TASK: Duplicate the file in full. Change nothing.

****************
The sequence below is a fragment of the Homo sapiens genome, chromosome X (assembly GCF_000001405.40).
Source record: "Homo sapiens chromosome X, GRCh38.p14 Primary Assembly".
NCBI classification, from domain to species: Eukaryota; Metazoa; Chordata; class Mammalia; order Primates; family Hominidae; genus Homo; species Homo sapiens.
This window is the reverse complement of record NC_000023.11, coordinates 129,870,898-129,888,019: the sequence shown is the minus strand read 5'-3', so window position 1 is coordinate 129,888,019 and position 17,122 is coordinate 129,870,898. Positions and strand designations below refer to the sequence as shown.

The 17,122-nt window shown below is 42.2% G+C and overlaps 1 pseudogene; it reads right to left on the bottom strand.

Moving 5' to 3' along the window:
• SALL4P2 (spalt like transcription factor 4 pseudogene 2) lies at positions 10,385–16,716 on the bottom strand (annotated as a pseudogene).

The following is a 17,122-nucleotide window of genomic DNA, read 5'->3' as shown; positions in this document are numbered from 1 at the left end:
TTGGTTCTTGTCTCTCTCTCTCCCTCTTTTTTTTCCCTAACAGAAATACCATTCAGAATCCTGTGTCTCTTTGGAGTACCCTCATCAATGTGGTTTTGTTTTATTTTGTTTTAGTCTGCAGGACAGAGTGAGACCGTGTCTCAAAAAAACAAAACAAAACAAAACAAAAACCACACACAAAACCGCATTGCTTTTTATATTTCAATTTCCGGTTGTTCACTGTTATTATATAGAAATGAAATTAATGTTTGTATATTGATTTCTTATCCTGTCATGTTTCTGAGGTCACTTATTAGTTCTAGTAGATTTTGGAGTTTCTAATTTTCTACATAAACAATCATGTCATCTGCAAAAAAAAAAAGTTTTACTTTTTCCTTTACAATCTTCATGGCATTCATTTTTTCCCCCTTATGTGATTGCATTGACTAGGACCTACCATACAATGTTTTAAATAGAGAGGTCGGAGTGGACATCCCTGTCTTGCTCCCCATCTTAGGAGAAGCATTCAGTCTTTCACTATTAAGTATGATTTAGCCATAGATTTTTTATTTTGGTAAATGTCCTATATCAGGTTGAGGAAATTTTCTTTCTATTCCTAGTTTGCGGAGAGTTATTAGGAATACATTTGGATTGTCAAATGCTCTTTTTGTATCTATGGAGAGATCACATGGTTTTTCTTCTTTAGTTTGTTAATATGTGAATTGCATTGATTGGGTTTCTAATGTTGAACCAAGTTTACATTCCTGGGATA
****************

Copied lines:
The sequence below is a fragment of the Homo sapiens genome, chromosome X (assembly GCF_000001405.40).
Source record: "Homo sapiens chromosome X, GRCh38.p14 Primary Assembly".
NCBI classification, from domain to species: Eukaryota; Metazoa; Chordata; class Mammalia; order Primates; family Hominidae; genus Homo; species Homo sapiens.
This window is the reverse complement of record NC_000023.11, coordinates 129,870,898-129,888,019: the sequence shown is the minus strand read 5'-3', so window position 1 is coordinate 129,888,019 and position 17,122 is coordinate 129,870,898. Positions and strand designations below refer to the sequence as shown.

The 17,122-nt window shown below is 42.2% G+C and overlaps 1 pseudogene; it reads right to left on the bottom strand.

Moving 5' to 3' along the window:
• SALL4P2 (spalt like transcription factor 4 pseudogene 2) lies at positions 10,385–16,716 on the bottom strand (annotated as a pseudogene).

The following is a 17,122-nucleotide window of genomic DNA, read 5'->3' as shown; positions in this document are numbered from 1 at the left end:
TTGGTTCTTGTCTCTCTCTCTCCCTCTTTTTTTTCCCTAACAGAAATACCATTCAGAATCCTGTGTCTCTTTGGAGTACCCTCATCAATGTGGTTTTGTTTTATTTTGTTTTAGTCTGCAGGACAGAGTGAGACCGTGTCTCAAAAAAACAAAACAAAACAAAACAAAAACCACACACAAAACCGCATTGCTTTTTATATTTCAATTTCCGGTTGTTCACTGTTATTATATAGAAATGAAATTAATGTTTGTATATTGATTTCTTATCCTGTCATGTTTCTGAGGTCACTTATTAGTTCTAGTAGATTTTGGAGTTTCTAATTTTCTACATAAACAATCATGTCATCTGCAAAAAAAAAAAGTTTTACTTTTTCCTTTACAATCTTCATGGCATTCATTTTTTCCCCCTTATGTGATTGCATTGACTAGGACCTACCATACAATGTTTTAAATAGAGAGGTCGGAGTGGACATCCCTGTCTTGCTCCCCATCTTAGGAGAAGCATTCAGTCTTTCACTATTAAGTATGATTTAGCCATAGATTTTTTATTTTGGTAAATGTCCTATATCAGGTTGAGGAAATTTTCTTTCTATTCCTAGTTTGCGGAGAGTTATTAGGAATACATTTGGATTGTCAAATGCTCTTTTTGTATCTATGGAGAGATCACATGGTTTTTCTTCTTTAGTTTGTTAATATGTGAATTGCATTGATTGGGTTTCTAATGTTGAACCAAGTTTACATTCCTGGGATA